How much does a good dishwasher cost?
You could buy a dishwasher for less than £170, or you could spend more than £1,000. But our testing has found that price is no indicator of quality - in fact, we've uncovered a £800 dishwasher that did such a bad job we've labelled it a Don't Buy.
It's perfectly possible to pick up a great, affordable dishwasher that gets the basics of cleaning and drying right - whether you're looking for a compact, slimline or full-sized machine. You may need to compromise on features, though.
Expensive models will often have more program options and advanced features, such as an auto sensor for detecting how dirty your dishes are and adjusting the wash, an anti-flood sensor, auto-open door feature for leaving your dishes completely dry, and even built-in wi-fi for controlling your dishwasher remotely from your smartphone.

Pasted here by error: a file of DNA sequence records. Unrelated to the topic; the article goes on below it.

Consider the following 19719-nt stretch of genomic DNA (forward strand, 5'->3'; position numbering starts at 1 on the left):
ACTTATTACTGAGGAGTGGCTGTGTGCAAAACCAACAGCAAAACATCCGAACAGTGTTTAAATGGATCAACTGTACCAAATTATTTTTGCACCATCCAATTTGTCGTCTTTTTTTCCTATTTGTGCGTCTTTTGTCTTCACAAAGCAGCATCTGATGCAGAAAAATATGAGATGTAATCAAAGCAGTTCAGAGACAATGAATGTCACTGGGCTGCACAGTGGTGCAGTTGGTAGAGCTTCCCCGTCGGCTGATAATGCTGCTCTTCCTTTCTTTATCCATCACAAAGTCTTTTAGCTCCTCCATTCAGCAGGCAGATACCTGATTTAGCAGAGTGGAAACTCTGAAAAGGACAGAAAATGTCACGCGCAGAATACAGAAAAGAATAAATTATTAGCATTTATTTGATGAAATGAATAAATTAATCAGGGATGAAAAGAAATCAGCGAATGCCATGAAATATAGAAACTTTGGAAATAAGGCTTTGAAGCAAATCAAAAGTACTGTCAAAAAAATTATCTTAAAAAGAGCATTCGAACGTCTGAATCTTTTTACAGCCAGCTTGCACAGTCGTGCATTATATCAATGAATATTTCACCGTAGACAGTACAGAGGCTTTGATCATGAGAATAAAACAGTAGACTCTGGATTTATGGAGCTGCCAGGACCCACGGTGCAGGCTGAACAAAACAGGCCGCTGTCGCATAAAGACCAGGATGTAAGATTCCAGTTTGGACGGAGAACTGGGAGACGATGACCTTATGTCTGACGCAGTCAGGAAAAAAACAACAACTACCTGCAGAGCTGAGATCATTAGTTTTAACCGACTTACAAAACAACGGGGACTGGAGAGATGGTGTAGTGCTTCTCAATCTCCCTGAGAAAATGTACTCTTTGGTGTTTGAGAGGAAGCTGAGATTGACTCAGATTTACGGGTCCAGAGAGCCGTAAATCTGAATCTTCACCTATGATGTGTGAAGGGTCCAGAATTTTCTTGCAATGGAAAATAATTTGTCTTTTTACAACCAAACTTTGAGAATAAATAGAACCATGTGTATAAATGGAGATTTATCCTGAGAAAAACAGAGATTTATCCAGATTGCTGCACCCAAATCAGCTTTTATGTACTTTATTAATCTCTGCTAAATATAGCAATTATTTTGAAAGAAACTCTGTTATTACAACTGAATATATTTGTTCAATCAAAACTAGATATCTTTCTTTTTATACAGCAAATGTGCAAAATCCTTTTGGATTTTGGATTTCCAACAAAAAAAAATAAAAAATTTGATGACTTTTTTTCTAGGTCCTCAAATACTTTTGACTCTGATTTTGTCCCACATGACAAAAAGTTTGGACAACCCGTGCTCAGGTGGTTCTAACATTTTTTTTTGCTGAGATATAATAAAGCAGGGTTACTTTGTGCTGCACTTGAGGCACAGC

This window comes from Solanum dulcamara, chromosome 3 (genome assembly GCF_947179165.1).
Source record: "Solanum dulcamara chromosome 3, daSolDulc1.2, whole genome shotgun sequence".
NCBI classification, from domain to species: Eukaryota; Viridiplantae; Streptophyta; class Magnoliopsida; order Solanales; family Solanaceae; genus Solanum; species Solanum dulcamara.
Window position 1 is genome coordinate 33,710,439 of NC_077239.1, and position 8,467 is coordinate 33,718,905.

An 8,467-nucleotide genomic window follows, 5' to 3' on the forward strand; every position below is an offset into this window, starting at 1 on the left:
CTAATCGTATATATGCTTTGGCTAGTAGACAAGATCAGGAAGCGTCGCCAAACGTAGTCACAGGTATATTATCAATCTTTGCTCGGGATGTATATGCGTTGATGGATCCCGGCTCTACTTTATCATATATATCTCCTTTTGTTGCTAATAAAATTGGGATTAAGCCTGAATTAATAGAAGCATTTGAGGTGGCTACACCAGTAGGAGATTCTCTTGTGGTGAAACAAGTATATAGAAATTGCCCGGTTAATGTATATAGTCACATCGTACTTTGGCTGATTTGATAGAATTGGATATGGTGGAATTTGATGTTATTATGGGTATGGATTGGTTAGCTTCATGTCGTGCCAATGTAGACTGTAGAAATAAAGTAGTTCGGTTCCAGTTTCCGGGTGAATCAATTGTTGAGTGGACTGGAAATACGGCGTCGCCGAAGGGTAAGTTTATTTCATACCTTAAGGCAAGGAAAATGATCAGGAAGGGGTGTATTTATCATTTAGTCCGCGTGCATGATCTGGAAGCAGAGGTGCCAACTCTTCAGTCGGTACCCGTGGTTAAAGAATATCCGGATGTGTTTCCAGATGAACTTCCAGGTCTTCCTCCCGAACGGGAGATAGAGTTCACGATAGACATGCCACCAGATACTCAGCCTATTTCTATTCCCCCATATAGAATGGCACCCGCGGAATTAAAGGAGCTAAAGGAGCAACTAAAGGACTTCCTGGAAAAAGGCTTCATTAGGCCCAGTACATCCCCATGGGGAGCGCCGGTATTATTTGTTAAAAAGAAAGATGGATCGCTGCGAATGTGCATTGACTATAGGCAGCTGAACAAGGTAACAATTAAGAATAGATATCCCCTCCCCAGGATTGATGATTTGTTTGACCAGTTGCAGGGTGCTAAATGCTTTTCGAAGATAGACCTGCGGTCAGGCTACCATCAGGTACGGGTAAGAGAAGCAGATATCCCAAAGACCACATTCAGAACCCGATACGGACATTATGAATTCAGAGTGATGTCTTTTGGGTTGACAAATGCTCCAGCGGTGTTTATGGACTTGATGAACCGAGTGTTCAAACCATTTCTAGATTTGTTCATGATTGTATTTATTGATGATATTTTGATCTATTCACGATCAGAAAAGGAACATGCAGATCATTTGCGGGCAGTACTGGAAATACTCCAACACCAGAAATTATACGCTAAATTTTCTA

Freestanding or integrated dishwasher?
One of the first decisions you'll need to make is whether you'd prefer a freestanding dishwasher or an integrated (built-in) model.
Freestanding dishwashers are the most common, and fit into any kitchen that will accommodate them – their front door is designed to remain fully visible. They're available in a range of colours. Unsurprisingly, white is the most common, but black, grey and silver are also popular, and other colours are occasionally available, too.
Pros The most common type of dishwasher, so it's easier to find one that matches your budget. They're also more portable than integrated models, so you could feasibly take your dishwasher with you if you move home.